Guardian owner sees higher losses as pace of change ramps up

Guardian owner sees higher losses as pace of change ramps up

LONDON - Britain's Guardian Media Group (GMG) expects its losses to increase in the next few years as it invests to keep up with the rapid pace of change ripping through the newspaper industry, its outgoing chief executive said.

The owner of the Guardian, known for breaking news of widespread surveillance by the US National Security Agency from the leaks of analyst Edward Snowden, said it expected to record a loss of around 30 million pounds (S$62 million) when it reports full-year results this summer.

Underlying losses at the publisher, excluding investments, are likely to remain flat at around 20 million pounds and the company said its losses will come down over time as its investments pay off.

The Guardian has broken some of its biggest stories in recent years, from Snowden to the phone hacking scandal which convulsed British politics and Wikileaks, and it has also expanded into the United States and Australia.

Full-year revenue to March 29 is set to rise for a third year running, up 3 per cent to 215 million pounds, helped by a more than 20 per cent jump in digital revenue, and its global audience has hit a record 121.7 million monthly unique browsers.

But the high investment levels, required to constantly develop its platforms and journalism, reflect the pace of change by readers and advertisers who have moved online. "We'll be investing in the next few years behind mobile, behind video," Andrew Miller told Reuters in an interview on the paper's central London newsroom floor. "That means our losses will increase for the next few years at least." Unlike many of its rivals, the Guardian has shunned creating a paywall and has instead adopted a similar approach to the Daily Mail newspaper, which draws millions of users to its site from around the world, funded by advertising.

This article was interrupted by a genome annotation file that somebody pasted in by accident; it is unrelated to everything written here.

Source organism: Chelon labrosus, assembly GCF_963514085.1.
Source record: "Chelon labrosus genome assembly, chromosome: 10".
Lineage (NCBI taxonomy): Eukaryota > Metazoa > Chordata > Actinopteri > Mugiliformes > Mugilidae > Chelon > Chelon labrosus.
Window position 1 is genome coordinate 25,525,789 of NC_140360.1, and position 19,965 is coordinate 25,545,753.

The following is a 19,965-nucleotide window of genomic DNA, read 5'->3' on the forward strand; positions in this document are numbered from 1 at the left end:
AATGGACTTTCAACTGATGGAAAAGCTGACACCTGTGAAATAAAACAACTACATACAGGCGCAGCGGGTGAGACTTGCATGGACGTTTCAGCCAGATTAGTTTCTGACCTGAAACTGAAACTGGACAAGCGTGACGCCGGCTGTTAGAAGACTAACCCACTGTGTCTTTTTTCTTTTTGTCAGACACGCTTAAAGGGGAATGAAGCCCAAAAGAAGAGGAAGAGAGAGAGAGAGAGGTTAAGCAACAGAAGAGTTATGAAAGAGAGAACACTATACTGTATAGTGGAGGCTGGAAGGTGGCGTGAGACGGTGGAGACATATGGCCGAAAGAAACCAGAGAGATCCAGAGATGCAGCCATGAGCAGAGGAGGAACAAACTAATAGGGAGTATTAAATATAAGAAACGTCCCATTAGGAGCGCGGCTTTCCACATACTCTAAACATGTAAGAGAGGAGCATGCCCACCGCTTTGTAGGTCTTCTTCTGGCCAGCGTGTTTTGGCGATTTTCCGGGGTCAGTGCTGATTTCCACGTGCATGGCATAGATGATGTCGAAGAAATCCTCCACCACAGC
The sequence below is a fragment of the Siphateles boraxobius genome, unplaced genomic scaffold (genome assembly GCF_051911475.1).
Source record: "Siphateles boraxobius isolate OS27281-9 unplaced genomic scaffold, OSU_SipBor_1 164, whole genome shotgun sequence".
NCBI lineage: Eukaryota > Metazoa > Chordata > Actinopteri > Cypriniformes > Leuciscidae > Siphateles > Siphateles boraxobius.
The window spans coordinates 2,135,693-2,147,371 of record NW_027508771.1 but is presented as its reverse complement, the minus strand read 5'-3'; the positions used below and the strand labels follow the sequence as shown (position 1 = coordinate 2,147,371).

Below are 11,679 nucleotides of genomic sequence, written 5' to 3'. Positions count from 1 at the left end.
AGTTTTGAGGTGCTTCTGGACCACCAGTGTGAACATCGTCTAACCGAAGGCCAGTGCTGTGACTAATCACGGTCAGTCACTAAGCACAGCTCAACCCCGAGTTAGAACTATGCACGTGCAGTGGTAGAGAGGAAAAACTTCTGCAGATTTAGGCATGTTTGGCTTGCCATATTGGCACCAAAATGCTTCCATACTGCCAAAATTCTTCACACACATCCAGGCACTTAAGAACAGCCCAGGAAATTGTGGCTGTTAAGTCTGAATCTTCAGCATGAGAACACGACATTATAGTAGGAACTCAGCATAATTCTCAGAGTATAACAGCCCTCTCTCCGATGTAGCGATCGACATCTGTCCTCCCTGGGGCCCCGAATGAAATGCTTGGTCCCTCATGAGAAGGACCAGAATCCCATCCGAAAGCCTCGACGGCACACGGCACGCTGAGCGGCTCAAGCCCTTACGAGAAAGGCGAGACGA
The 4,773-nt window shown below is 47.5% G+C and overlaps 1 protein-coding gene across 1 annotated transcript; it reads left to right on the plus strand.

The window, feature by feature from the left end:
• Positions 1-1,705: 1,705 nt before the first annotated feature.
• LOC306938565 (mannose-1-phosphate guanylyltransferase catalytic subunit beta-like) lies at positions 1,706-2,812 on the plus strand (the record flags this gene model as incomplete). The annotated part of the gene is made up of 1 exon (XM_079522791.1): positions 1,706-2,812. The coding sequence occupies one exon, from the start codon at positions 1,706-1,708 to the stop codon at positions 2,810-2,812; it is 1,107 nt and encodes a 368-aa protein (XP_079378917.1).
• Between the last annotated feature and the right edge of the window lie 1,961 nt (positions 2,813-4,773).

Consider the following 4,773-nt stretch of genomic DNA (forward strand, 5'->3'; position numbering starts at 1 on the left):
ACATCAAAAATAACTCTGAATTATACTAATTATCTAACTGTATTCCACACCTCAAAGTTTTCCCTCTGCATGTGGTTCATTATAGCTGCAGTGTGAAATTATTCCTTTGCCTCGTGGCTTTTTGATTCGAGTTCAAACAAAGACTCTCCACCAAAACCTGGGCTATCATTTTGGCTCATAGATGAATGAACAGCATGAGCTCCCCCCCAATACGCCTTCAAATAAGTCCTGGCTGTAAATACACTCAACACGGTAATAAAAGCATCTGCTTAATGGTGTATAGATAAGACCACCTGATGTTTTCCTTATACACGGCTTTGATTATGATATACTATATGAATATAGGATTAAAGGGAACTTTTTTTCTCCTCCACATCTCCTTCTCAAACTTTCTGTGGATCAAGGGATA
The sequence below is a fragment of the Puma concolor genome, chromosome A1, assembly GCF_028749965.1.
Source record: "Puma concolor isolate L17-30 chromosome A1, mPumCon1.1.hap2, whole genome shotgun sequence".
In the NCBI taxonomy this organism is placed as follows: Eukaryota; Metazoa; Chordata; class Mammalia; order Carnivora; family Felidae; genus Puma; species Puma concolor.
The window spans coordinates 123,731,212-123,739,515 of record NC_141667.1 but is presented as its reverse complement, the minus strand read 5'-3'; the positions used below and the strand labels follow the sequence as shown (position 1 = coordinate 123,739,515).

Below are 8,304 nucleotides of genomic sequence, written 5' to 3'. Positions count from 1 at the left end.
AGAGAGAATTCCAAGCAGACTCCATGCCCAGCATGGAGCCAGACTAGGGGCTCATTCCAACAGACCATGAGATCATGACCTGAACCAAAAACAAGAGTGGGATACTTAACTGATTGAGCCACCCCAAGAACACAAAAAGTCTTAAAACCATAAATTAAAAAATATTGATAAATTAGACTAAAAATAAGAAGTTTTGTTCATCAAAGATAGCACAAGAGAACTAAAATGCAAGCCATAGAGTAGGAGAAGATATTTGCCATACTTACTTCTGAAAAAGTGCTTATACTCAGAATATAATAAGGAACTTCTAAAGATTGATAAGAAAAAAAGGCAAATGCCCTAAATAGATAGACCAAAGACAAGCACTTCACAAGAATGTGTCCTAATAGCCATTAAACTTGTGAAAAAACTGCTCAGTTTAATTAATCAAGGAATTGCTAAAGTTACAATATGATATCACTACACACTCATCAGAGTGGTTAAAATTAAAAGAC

The approach has been tested however by the fact big brands pay less to advertise online than they would in a newspaper, and pay even less again to advertise on mobile sites, where so many people now consume their news. Actual sales of the paper are also falling.

The privately-owned GMG, which also owns the Observer and Guardian.com, said it had seen strong growth in British and US advertising, and said it receives higher yields than most of its peers due to the high calibre and loyalty of its audience.

Around 25 per cent of its display advertising is now on mobile.

In order to guarantee the future of its journalism, GMG has built up a cash and investment fund of more than 800 million pounds, helped in large part by the sale of its stake in Trader Media Group last year.

Miller, who will step down at the end of June after five years in the job, said that some of that fund would be used to invest in the business, to build new revenue streams for the future. But he said the company knows the losses need to come down in time.

However, Miller believes the industry is only some 10-15 per cent of the way through its transformation, as British newspapers now have to compete with a range of new rivals - from international titles such as the New York Times, to social news and entertainment site Buzzfeed.

With newspapers producing so much video content he also anticipates a time when they will compete directly with international broadcasters such as CNN for eyeballs online. "There's a whole lot of change coming that still has to work its way through," he said.

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